Parler Share

Eurozone unemployment rate falls to decade-plus low

Parler Share

LONDON (AP) — Worries are growing that the 19-country eurozone economy is heading toward a recession that could start undoing hard-earned improvements in the labor market.

In a survey of manufacturers that is closely monitored by the European Central Bank in its interest rate deliberations, financial information company IHS Markit found that the sector is contracting for the first time since June 2013.

Its so-called purchasing managers’ index — a broad gauge of activity in manufacturing released Friday — fell to 49.3 points in February from 50.5 the previous month. Anything below 50 indicates a contraction in activity.

That’s a weak reading at a time of growing uncertainty about the progress of U.S-China trade talks, volatility in financial markets and Britain’s impending exit from the European Union. Growth has faded recently in the eurozone — in the final quarter of 2018, the bloc grew only 0.2 percent from the previous three-month period.

The slowdown in manufacturing is a sign that global trade is on the wane amid a tariff war between the U.S. and China. Export-reliant Germany was at the forefront of the survey’s decline, with Italy disappointing as well.

Biden Issues First Veto as President - This Is How It Impacts You

“Euro area manufacturing is in its deepest downturn for almost six years, with forward-looking indicators suggesting risks are tilted further to the downside as we move into spring,” said Chris Williamson, chief business economist at IHS Markit.

“In addition to widespread trade war worries, often linked to U.S. tariffs, and concerns regarding the outlook for the global economy, companies report that heightened political uncertainty, including Brexit, is hitting demand.”

Analysts warned that the hit to manufacturing could soon end a long-running drop in unemployment. Official figures released Friday show that unemployment across the single currency bloc is at its lowest rate since the global financial crisis.

Eurostat said the jobless rate fell to 7.8 percent in January, unchanged from the December rate, which was downwardly revised from the previous 7.9 percent. The rate is the lowest since October 2008.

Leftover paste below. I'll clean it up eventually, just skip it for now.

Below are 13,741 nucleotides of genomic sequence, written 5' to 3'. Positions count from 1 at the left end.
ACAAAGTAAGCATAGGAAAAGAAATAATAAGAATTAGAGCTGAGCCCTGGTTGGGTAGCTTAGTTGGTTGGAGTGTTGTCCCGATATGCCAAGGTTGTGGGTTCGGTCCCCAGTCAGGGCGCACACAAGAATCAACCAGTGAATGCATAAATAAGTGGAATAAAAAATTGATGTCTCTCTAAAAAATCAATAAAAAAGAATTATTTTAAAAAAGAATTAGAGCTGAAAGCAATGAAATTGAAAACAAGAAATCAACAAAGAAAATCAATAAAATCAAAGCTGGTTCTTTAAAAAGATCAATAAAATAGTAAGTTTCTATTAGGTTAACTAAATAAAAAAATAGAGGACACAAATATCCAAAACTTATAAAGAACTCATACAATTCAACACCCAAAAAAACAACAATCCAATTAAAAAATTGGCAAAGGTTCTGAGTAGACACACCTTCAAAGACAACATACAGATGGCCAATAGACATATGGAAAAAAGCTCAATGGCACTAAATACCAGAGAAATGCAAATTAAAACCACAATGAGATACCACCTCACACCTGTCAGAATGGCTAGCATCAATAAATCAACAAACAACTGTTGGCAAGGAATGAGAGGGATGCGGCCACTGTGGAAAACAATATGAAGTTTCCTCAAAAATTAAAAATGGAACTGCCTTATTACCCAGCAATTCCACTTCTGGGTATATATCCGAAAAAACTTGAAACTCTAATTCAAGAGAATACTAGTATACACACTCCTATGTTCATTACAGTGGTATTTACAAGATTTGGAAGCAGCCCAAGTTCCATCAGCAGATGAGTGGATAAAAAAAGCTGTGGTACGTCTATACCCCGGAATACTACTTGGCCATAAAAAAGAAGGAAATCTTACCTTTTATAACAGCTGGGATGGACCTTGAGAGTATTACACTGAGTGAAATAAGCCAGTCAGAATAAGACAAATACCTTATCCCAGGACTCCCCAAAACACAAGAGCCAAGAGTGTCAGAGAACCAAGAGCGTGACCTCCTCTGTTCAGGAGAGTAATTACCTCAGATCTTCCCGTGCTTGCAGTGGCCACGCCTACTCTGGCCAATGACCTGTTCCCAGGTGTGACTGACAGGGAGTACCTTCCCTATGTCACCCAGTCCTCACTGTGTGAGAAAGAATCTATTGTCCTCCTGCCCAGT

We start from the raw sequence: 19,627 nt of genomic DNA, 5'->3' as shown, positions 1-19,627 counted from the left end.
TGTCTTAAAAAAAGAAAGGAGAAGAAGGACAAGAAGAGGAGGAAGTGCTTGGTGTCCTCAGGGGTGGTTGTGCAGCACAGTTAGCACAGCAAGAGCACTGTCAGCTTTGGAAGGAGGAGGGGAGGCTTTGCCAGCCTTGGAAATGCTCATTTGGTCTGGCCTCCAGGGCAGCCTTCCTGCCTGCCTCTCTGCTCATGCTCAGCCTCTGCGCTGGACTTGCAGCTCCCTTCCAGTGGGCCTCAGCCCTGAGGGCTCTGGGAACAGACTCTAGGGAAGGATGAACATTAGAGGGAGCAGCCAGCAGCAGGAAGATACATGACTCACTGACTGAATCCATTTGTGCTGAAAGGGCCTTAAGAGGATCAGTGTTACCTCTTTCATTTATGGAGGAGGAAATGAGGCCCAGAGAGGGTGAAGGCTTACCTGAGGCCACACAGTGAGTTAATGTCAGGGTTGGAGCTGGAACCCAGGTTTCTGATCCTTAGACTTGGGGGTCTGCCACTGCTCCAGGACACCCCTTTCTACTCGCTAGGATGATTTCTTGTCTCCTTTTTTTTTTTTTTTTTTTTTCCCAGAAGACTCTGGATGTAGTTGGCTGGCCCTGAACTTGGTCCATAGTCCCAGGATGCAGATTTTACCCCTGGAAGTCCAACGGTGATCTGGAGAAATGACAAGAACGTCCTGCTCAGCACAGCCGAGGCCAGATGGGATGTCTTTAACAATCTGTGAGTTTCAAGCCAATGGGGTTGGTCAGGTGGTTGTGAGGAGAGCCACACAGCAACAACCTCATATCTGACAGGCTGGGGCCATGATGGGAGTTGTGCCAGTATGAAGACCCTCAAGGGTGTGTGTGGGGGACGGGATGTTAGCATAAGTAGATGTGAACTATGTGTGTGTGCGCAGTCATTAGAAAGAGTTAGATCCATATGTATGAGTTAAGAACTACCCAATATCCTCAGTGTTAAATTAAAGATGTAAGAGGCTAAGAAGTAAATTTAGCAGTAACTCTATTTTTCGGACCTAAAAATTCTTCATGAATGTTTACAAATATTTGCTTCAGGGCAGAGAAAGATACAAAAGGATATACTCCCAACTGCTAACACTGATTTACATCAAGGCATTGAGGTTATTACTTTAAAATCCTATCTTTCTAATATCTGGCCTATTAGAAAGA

The agency said 23,000 people left the ranks of the unemployed during the month, taking the total down to 12.85 million.

Separately, Eurostat found that inflation edged higher during February as a result of a slight pick-up in energy costs. Consumer prices rose 1.5 percent from the year before, against 1.4 percent in January.

However, the core rate, which strips out volatile items such as energy, fell, to 1 percent from 1.1 percent.

The fall in the core rate is likely to weigh on policymakers at the European Central Bank ahead of their next meeting Thursday. The bank, which aims for a headline inflation rate of just below 2 percent, is mulling when to start raising interest rates, having brought an end to its bond-buying stimulus. Its main rate stands at zero and many policymakers want to lift borrowing rates back to more normal levels when possible.

“Today’s drop in core inflation adds to the ECB’s wall of worries of seeing near-term growth and inflation outlooks being weaker than expected, thus delaying monetary policy normalization and even possibly to require additional support,” said Daniela Ordonez, lead European economist at Oxford Economics.

The Western Journal has not reviewed this Associated Press story prior to publication. Therefore, it may contain editorial bias or may in some other way not meet our normal editorial standards. It is provided to our readers as a service from The Western Journal.

Truth and Accuracy

Submit a Correction →

We are committed to truth and accuracy in all of our journalism. Read our editorial standards.

Parler Share
The Associated Press is an independent, not-for-profit news cooperative headquartered in New York City. Their teams in over 100 countries tell the world’s stories, from breaking news to investigative reporting. They provide content and services to help engage audiences worldwide, working with companies of all types, from broadcasters to brands. Photo credit: @AP on Twitter
The Associated Press was the first private sector organization in the U.S. to operate on a national scale. Over the past 170 years, they have been first to inform the world of many of history's most important moments, from the assassination of Abraham Lincoln and the bombing of Pearl Harbor to the fall of the Shah of Iran and the death of Pope John Paul.

Today, they operate in 263 locations in more than 100 countries relaying breaking news, covering war and conflict and producing enterprise reports that tell the world's stories.
New York City